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Homeland Security


Department of Public Information . News and Media Division . New York

26 March 2004

The creation of an independent executive directorate would revitalize the Security Council’s Counter-Terrorism Committee, that body’s Chairman, Inocencio F. Arias (Spain), said at a Headquarters press conference this afternoon.

Briefing correspondents on the Council’s unanimous adoption this morning of resolution 1535 (2004), he said the Committee needed to be revitalized in order to reinforce cooperation and technical assistance to governments requiring it. Another goal was to make the body more agile, operative and efficient. Many States wished to fulfill their obligations in compliance with Council resolution 1373 (2001), but they lacked the means, he noted.

[The Council adopted resolution 1373 (2001) establishing the Counter-Terrorism Committee following the 11 September 2001 attacks on the United States. Its main function was to make Member States bring national legislation in line with the fight against terrorism and to push them to ratify the United Nations conventions and protocols dealing with terrorism.]

Mr. Arias said that the revitalized Committee would consist of the Plenary -– comprising Council members and the Bureau –- and the Counter-Terrorism Committee Directorate (CTED). The head of the unit “should have status, clout, visibility and authority”, he said.

The Executive Director would be able to state clearly which States needed technical assistance and which were failing to comply with Council resolution 1373 (2001) because they lacked the political will. He or she would inform the Committee, which in turn would inform the Council. “The United Nations cannot remain passive or cannot play a secondary role [in the face of] such a big threat as terrorism is at the beginning of the twenty-first century.”

Asked how many States lacked the technical means to comply with resolution 1373 and how the new resolution would increase the pressure on those lacking the political will, the Chairman replied that 48 or 49 countries had not answered or reported back to the Committee in the time they were supposed to. He confirmed, in response to a question from the same correspondent that the pressure would be in the form of “naming names”.

“We are acting under Chapter VII [of the United Nations] Charter and this is a very serious matter and all States are bound. This is no time for games”, he emphasized.

Responding to another journalist concerning the Executive Director’s independence, Mr. Arias said he or she could be completely independent. “My dream is to have an honest and independent person taking over”. He added that he had a serious and sound candidate in mind.

Asked about government terrorism, he replied: “You are talking about extrajudicial killings; we are against extrajudicial killings absolutely”.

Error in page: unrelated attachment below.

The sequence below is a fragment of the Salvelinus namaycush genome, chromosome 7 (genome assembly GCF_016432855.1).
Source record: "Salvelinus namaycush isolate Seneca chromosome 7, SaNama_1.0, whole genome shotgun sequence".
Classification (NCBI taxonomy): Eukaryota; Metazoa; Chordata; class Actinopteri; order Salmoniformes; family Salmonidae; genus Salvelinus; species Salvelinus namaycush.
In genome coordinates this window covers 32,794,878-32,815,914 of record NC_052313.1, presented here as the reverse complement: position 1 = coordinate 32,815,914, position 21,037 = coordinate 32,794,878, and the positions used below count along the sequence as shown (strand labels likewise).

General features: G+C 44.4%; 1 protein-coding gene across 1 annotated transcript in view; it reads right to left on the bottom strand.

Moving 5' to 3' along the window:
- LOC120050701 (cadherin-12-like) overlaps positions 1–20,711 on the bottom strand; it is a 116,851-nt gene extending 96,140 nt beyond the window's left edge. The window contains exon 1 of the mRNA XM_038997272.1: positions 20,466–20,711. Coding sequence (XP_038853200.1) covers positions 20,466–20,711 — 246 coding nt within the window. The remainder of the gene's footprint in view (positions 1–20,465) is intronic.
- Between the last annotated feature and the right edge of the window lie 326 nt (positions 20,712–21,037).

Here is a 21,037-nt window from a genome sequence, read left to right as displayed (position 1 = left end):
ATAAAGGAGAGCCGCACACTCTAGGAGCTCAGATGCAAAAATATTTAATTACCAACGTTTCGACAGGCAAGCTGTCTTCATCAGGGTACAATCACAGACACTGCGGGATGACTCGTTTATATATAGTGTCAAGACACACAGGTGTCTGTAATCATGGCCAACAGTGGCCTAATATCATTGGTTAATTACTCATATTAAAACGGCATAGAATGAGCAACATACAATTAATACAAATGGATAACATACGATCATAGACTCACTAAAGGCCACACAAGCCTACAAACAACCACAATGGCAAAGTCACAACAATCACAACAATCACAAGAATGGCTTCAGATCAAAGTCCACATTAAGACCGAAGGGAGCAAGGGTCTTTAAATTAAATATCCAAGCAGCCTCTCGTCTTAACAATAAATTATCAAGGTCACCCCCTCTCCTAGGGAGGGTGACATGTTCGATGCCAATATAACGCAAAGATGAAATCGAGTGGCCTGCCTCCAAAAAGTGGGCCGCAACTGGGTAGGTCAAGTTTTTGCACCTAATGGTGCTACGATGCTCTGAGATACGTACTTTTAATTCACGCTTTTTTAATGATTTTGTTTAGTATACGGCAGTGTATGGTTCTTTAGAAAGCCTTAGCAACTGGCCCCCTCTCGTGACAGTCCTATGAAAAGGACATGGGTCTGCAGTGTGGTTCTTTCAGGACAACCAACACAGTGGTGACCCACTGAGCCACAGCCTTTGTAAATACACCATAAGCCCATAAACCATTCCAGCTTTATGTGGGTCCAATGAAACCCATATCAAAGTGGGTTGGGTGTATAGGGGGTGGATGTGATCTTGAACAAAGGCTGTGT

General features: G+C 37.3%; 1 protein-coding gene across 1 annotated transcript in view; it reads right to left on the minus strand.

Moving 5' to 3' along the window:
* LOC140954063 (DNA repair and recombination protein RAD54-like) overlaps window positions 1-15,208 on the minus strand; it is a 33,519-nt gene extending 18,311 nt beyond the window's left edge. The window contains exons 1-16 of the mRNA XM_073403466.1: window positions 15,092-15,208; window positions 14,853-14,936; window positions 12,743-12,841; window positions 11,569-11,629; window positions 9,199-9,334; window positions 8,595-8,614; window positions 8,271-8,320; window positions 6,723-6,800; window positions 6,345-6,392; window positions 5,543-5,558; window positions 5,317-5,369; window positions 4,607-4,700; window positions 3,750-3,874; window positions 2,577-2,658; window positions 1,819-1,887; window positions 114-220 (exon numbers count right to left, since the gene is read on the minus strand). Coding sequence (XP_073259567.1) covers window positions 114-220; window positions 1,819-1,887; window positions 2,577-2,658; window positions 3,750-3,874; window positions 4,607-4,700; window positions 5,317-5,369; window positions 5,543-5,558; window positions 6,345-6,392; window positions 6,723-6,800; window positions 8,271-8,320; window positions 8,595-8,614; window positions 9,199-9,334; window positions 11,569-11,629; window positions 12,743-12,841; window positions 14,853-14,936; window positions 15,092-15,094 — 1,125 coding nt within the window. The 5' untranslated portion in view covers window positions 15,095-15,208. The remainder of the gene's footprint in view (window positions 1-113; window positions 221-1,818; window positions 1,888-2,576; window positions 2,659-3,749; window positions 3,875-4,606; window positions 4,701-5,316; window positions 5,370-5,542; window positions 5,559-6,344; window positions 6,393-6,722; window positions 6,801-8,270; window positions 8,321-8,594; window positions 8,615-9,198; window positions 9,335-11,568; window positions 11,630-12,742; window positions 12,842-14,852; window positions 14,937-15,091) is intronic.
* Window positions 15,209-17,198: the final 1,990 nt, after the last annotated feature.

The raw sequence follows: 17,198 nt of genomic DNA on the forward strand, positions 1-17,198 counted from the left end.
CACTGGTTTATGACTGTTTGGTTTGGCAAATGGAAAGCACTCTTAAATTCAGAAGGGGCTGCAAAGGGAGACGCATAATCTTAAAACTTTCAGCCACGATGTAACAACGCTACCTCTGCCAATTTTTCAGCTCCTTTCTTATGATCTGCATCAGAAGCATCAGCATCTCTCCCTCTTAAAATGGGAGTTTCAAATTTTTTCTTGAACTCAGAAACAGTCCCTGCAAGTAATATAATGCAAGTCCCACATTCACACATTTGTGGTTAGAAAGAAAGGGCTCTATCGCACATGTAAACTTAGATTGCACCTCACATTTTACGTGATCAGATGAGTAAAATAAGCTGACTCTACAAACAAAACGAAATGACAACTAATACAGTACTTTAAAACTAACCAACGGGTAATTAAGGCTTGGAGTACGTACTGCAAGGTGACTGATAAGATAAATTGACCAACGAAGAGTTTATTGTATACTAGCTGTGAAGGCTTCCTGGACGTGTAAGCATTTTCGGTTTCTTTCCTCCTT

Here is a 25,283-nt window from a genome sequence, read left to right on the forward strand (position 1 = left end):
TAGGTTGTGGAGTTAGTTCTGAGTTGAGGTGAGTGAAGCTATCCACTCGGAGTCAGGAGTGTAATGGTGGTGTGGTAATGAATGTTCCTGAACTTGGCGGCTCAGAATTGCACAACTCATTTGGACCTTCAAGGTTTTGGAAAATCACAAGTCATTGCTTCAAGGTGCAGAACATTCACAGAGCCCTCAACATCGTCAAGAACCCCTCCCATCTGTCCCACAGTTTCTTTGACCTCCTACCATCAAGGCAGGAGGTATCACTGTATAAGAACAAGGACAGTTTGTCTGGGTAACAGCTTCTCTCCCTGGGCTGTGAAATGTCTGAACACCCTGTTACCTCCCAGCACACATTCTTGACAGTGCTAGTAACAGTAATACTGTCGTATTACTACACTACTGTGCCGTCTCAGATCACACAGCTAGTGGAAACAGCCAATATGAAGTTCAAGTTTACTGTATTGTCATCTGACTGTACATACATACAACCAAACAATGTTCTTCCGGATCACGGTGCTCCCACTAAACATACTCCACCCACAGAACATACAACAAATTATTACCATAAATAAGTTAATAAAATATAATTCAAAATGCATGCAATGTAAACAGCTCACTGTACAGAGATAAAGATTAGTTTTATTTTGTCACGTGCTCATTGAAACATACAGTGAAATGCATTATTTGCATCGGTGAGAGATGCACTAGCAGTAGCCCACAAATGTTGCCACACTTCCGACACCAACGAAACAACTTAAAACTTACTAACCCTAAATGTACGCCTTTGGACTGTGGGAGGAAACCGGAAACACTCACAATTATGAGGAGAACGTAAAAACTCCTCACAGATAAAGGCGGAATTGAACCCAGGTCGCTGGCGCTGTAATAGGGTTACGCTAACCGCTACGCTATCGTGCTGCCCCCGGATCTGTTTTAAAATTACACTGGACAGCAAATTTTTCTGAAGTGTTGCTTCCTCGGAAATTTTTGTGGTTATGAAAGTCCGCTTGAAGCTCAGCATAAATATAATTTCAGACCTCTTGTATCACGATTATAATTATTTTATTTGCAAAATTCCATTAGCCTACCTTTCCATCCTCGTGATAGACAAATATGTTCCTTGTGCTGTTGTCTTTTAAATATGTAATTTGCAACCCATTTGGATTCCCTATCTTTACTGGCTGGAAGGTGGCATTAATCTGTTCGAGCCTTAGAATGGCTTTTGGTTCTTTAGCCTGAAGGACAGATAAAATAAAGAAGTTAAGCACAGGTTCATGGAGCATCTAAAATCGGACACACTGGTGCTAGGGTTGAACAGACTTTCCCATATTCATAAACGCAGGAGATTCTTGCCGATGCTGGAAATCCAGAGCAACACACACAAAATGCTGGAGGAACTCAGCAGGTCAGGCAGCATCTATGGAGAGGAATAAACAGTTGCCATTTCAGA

Another correspondent asked what kinds of assistance the United Nations could offer and whether it had the resources. Of those countries that had sought assistance, what had they asked for?

The Chairman replied that the Committee did not provide assistance directly. It put the country needing aid with an organization or another country that could provide it. The assistance would include legislative experts and people who could conduct courses on border control and those who could expedite extradition.

Did extrajudicial killings come under the Counter-Terrorism Committee’s jurisdiction, or did they require the creation of a parallel body, another journalist asked. How should the Security Council deal with States that resorted to extrajudicial killings?

Mr. Arias said they did not come under the Committee. The Council was reacting to extrajudicial killings, as it had yesterday by voting 11 in favour to 1 against with 3 abstentions.

Asked by another correspondent whether he was upset by the Israeli Permanent Representative’s “unprecedented insult to his country” following his vote in the Council yesterday, he said “I didn’t feel insulted. I think I was quite clear in condemning terrorism. But yesterday, apart from condemning all acts of terrorism, we were trying to condemn also extrajudicial killings, which the European Union has always opposed. Spain has opposed all acts of terrorism regardless of their original motivation”.

Asked how the Counter-Terrorism Committee could work with the Security Council Committee tracking sanctions imposed on Al-Qaida, he said they were two different bodies. There was cooperation, but the latter had a more limited target as well as sanctions, a tool that the former lacked.

Mr. Arias told another journalist that he could not envisage exactly when the Security Council would move to punish countries that failed to comply with resolution 1373 under Chapter VII.

Which Middle Eastern countries had not actively cooperated with the Counter-Terrorism Committee, a correspondent asked.

The Chairman replied that it was not for him to name names.

In response to a number of questions regarding the recent train bombings in Madrid and the former Spanish Government’s reaction, Mr. Arias said the Government had acted in good faith and in the absolute conviction that the Basque group ETA had been responsible for the deadly attacks. That had been the opinion of all political forces in Spain in the first few hours after the bombings.

Regarding Security Council resolution 1530 (2004) of 11 March, which named ETA as the perpetrators, he said the Council had rushed to that conclusion. “We have to apologize for that. We were in shock, the emotion was high and we, in good faith, pushed the Council to do it.”

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